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Strong 5.9-magnitude quake jolts Indonesia's Lombok

"The quake was felt strongly. There have been 355 aftershocks since Sunday," national disaster agency spokesman Sutopo Purwo Nugroho said.


PTI 09 Aug 2018, 06:40 AM Indonesia

A strong aftershock struck Indonesia's Lombok today, causing panic among evacuees sheltering after a devastating earthquake killed more than 160 on the holiday island four days earlier.

The 5.9-magnitude quake Thursday struck at a shallow depth in the northwest of the island, the US Geological Survey said, even as relief agencies raced to find survivors among wreckage from Sunday's quake.

"The quake was felt strongly. There have been 355 aftershocks since Sunday," national disaster agency spokesman Sutopo Purwo Nugroho said.

Evacuees at a shelter in northern Lombok's Tanjung district ran out onto the road crying and screaming, an AFP reporter at the scene said.

Motorcycles parked on the street toppled over and the walls of some nearby buildings collapsed.

A woman wearing a motorbike helmet was seen crying with her two daughters in her arms.

"We were stuck in the traffic while delivering aid, suddenly it felt like our car was hit from behind, it was so strong," witness Sri Laksmi told AFP.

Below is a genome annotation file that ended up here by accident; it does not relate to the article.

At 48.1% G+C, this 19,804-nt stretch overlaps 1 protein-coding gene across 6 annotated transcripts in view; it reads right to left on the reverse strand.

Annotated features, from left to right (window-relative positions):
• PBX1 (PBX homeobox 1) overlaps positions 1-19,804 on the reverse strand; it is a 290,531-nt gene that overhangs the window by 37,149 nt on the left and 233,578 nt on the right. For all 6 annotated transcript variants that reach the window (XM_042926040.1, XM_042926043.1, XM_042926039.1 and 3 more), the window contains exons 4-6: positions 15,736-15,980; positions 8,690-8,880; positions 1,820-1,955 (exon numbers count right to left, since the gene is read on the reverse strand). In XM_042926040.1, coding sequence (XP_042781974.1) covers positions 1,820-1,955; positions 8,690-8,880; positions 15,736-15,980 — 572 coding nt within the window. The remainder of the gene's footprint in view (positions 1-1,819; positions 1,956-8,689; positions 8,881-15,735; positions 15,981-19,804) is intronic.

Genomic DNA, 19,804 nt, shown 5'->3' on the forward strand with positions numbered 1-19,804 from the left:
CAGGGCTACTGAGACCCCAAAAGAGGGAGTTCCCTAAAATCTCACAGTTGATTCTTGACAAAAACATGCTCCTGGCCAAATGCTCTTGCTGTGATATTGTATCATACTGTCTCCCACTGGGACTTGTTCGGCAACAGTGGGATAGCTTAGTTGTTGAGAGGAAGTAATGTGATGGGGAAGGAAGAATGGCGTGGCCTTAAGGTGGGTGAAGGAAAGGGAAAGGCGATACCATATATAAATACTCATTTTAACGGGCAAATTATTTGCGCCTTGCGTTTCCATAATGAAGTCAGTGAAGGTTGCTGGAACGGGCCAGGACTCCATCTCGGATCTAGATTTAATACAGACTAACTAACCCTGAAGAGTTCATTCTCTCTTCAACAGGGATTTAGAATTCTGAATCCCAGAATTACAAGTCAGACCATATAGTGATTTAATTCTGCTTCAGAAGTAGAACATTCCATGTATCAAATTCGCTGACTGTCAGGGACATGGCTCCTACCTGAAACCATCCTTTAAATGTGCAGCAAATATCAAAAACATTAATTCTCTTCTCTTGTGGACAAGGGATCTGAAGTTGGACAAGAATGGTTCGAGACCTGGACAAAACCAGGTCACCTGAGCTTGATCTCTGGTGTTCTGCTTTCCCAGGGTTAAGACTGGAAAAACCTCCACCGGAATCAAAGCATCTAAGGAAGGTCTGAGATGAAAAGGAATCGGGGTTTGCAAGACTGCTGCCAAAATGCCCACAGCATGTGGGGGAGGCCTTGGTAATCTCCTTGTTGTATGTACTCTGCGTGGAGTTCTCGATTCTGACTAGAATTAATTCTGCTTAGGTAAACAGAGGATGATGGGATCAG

"People in the street began to panic and got out of their cars, they ran in different directions in the middle of the traffic." The aftershock comes after Sunday's devastating 6.9-magnitude earthquake, which relief agencies said had wiped out entire villages in the worst-hit regions of northern and western Lombok.

A total of 164 people have been confirmed killed in Sunday's quake, national disaster agency spokesman Sutopo Purwo Nugroho told AFP, with a further 1,400 seriously injured and more than 150,000 displaced.

Relief efforts had yet to reach parts of the island even before Thursday's aftershock, Indonesian authorities said, with hopes fading of finding further survivors among the wreckage.

"The earthquake does not have any tsunami potential," Hary Tirto Djatmiko, spokesman for Indonesia's meteorology, climatology and geophysics agency (BMKG), said of Thursday's aftershock.

(This story has not been edited by Devdiscourse staff and is auto-generated from a syndicated feed.)


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